This is a blog, a place where I can post my dress progress, what’s going on in my life, what I’m working on, places I’m going…and also a space in which I can try to tell my story. So here’s my story.
Sewing for other people is not an easy business, especially if they are far away. However, at some point don’t we all try to do this? My first experience was with James and it all seemed to turn out fine. However, my second experience, one I was very excited about, did not turn out so well. Why? Because some people cannot be pleased. You cannot make them happy no matter what. Mistakes will be made, yes. Sewing is perhaps a lost craft, and in today’s world of ready-made, machine-perfected clothing from an overseas factory, it’s difficult for people to understand that a custom made, hand-made, historical garment is not an easy, or normal thing to make. Sometimes things happen – buttons break, for instance – and all a seamstress can do is request the garment be sent back for repair. Do you know anybody who does not make changes and repairs on their costume pieces? This is part of the problem of sewing for other people. The expectation. Also the deadline. Clothes are not made overnight, and hand-made clothes, even with the aid of a machine, take weeks, even months depending.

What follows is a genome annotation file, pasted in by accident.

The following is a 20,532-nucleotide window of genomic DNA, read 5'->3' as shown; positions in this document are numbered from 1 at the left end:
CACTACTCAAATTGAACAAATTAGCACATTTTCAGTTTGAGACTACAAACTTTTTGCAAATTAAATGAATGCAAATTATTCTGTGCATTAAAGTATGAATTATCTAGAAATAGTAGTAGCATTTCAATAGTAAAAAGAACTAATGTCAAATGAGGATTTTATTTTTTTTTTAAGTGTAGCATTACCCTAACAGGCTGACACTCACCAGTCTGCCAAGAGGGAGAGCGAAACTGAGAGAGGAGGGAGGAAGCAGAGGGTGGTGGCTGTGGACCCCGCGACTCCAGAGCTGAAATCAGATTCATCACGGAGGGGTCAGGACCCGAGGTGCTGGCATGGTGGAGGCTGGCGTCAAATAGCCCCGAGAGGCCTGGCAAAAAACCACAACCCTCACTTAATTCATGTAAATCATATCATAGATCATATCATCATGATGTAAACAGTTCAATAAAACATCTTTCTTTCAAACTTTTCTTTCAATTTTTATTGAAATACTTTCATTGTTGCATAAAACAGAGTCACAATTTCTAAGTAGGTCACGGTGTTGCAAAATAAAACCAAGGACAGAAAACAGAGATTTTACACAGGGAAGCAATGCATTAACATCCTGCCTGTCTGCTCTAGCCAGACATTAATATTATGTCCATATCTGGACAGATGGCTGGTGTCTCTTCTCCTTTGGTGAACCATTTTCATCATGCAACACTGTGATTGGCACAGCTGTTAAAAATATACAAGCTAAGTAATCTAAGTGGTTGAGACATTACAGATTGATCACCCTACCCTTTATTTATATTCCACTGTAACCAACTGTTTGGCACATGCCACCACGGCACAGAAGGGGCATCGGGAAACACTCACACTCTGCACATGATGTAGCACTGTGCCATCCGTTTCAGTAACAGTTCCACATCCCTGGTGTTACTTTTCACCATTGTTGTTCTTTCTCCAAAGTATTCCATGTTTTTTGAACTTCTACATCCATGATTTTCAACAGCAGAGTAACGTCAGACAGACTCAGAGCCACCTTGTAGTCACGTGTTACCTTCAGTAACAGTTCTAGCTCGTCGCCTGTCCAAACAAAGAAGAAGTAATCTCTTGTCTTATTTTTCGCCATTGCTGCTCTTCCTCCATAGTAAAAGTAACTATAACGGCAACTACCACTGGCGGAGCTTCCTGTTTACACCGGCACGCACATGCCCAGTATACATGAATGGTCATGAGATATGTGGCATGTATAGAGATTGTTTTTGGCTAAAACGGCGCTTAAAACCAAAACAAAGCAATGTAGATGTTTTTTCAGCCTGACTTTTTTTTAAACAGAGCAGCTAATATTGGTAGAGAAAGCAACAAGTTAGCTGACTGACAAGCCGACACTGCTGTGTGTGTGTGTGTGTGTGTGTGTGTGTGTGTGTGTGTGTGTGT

I don’t even know where to start. I want to post some e-mails I received from an unhappy Mary Spencer, but I feel they need explanation. Mary has made my life miserable. She freaked out and sent me e-mail after e-mail about in-progress photos I posted on my blog, complaining that the photos did not reflect what I said I was going to produce. Obviously she missed the “in progress” text written all over the post. She cried, yelled, and badgered me with e-mails every time something appeared to be amiss. I spent as much time calming her down as I did sewing. Mary also told me many stories of how they’d been screwed by other seamstresses, particularly Fugawee, Bonnie Miss Flora, and The Silly Sisters, well-known and respected companies and individuals. She imparted to me that I was the only one who could make this garment, that it all depended on me. I was confident I could do a good job, and that my years of experience working with clients in the graphic design business would help me handle this one. I was quite wrong.
I received an e-mail from an acquaintance in the costuming community warning me about this client. I did not heed the warning, but boy I should have. When so many reputable seamstresses and established companies have so much trouble with one person, it’s important to take a listen. I can now add my recommendation to these companies: DO NOT WORK WITH MARY SPENCER.
So why did I? I wanted to expand my costuming portfolio. I wanted to make beautiful garments. I needed the money. What I learned is that sewing for money is not well-paid. The hours and hard work you put in do not match what you make on the garment, and if you ask the price you know it should actually be, people flip out. So working for pennies, it only makes it that much more enjoyable when your client harps at you.
The mistakes I made:
- I sewed a collar on not to regular liking. To the client, it was upside down, with the finished edge (the hem) showing, not turned under. That was a mistake, I was wrong.